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iCASP

Interactive Cognitive Architecture for Signal Processing

iCASP is a four years project funded by the Swedish Research Council (Vetenskapsrådet). The project is coordinated by Umeå University Hospital (Assoc. Prof. Urban Wiklund). Prof. Evgeny Osipov leads the LTU's part of the project. The projects funds the research of PhD student Tekn. Lic. Denis Kleyko.

The primary purpose of the project is to improve the diagnosis of autonomous nervous system  (ANS) dysregulation during clinical examinations and treatment. Specifically, the practical goal of the project is to improve the accuracy of the automatic detection and prediction of abnormalities in the cardiovascular autonomic regulation in real-time. The ANS is a subtle system, which makes sure that we are breathing and our heart keeps on pumping, where heart rate and blood pressure should be kept within safe limits. However, sometimes the regulation of the cardiovascular system does not work, or even breaks down. This dysfunction, which is observable by detecting abnormalities in cardiovascular signals, could be due to different diseases or damages in nerves, blood vessels, different organs, or in the brain itself. Automatic detection of abnormalities in the cardiovascular system has been a topic for extensive research during the past decades. However, on-line detection of changes in cardiovascular signals, such as acute treatment effects and severe cardiovascular events during diagnostic tests, is still a challenge and an extremely important problem to solve.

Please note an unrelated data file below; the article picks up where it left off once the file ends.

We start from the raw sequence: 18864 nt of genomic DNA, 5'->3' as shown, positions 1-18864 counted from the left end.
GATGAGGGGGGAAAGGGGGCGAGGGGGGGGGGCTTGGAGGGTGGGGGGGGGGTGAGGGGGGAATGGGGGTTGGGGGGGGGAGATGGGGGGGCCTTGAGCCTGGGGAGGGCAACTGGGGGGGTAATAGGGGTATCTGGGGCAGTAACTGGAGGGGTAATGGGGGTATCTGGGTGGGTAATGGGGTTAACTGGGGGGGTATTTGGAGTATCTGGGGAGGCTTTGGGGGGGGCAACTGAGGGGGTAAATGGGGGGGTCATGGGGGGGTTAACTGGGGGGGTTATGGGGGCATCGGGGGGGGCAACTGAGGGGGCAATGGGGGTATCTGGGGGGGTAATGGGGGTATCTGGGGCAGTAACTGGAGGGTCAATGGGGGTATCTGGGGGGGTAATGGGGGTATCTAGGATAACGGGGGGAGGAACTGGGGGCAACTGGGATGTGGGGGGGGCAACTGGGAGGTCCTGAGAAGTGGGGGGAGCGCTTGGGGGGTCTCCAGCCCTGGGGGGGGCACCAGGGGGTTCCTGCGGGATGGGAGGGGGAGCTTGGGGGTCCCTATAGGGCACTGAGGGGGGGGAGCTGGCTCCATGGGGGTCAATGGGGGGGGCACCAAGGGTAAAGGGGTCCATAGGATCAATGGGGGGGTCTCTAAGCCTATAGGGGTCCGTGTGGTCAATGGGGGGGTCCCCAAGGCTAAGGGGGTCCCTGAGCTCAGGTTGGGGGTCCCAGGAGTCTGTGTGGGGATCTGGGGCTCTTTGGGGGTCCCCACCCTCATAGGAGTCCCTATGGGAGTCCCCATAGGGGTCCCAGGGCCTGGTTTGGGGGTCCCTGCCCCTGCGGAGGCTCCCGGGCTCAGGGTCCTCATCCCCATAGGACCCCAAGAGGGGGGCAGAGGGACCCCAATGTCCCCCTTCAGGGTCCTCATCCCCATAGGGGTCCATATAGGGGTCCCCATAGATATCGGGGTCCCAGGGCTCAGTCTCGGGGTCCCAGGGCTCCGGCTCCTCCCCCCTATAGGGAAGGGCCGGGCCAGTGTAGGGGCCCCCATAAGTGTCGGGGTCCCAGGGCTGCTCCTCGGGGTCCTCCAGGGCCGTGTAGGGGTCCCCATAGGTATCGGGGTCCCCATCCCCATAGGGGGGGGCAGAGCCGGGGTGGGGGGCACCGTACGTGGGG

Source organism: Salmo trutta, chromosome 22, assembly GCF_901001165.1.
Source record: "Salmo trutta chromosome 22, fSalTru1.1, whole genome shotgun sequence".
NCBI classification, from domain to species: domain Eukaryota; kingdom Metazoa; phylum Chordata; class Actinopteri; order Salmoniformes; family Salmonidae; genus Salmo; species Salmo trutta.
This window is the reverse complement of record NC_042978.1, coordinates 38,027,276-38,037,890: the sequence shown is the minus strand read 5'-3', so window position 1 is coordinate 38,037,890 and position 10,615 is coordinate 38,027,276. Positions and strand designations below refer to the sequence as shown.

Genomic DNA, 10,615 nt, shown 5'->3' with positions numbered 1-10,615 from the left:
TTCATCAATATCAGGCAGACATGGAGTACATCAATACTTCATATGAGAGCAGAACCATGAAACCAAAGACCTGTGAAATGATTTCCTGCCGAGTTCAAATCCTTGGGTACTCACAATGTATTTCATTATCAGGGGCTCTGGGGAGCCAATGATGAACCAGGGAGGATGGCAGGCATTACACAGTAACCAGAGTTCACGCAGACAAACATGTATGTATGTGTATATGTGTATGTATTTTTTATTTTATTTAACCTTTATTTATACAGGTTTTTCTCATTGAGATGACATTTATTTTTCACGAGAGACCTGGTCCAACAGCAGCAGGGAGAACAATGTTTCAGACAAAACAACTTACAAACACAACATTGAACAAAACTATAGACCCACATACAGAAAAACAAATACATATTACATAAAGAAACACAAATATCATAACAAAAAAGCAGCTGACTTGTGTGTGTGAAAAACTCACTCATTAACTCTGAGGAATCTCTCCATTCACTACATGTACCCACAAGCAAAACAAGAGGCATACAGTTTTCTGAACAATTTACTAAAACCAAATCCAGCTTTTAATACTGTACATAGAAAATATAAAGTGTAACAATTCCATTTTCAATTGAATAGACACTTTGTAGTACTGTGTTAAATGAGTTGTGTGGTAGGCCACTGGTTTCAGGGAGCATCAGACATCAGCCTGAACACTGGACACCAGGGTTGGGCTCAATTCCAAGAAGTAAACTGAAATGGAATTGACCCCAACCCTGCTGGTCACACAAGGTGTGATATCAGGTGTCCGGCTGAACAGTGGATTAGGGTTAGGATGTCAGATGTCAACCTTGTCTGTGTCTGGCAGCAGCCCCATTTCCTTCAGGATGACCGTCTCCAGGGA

The novelty of the proposed project stems from the application of diverse machine learning techniques and a mathematical framework for biologically-inspired associative symbolic reasoning to reveal patterns when the number of variables are large (as after cardiovascular signal processing). Moreover, we take the challenge to do all analyses in real-time. The framework for associative symbolic reasoning is based on a novel methodology developed by the applicants that recently showed promising results for fault detection inside a human-made plant. We have asked ourselves—will this also work for fault detection inside of a human? This project will be one step towards answering this question.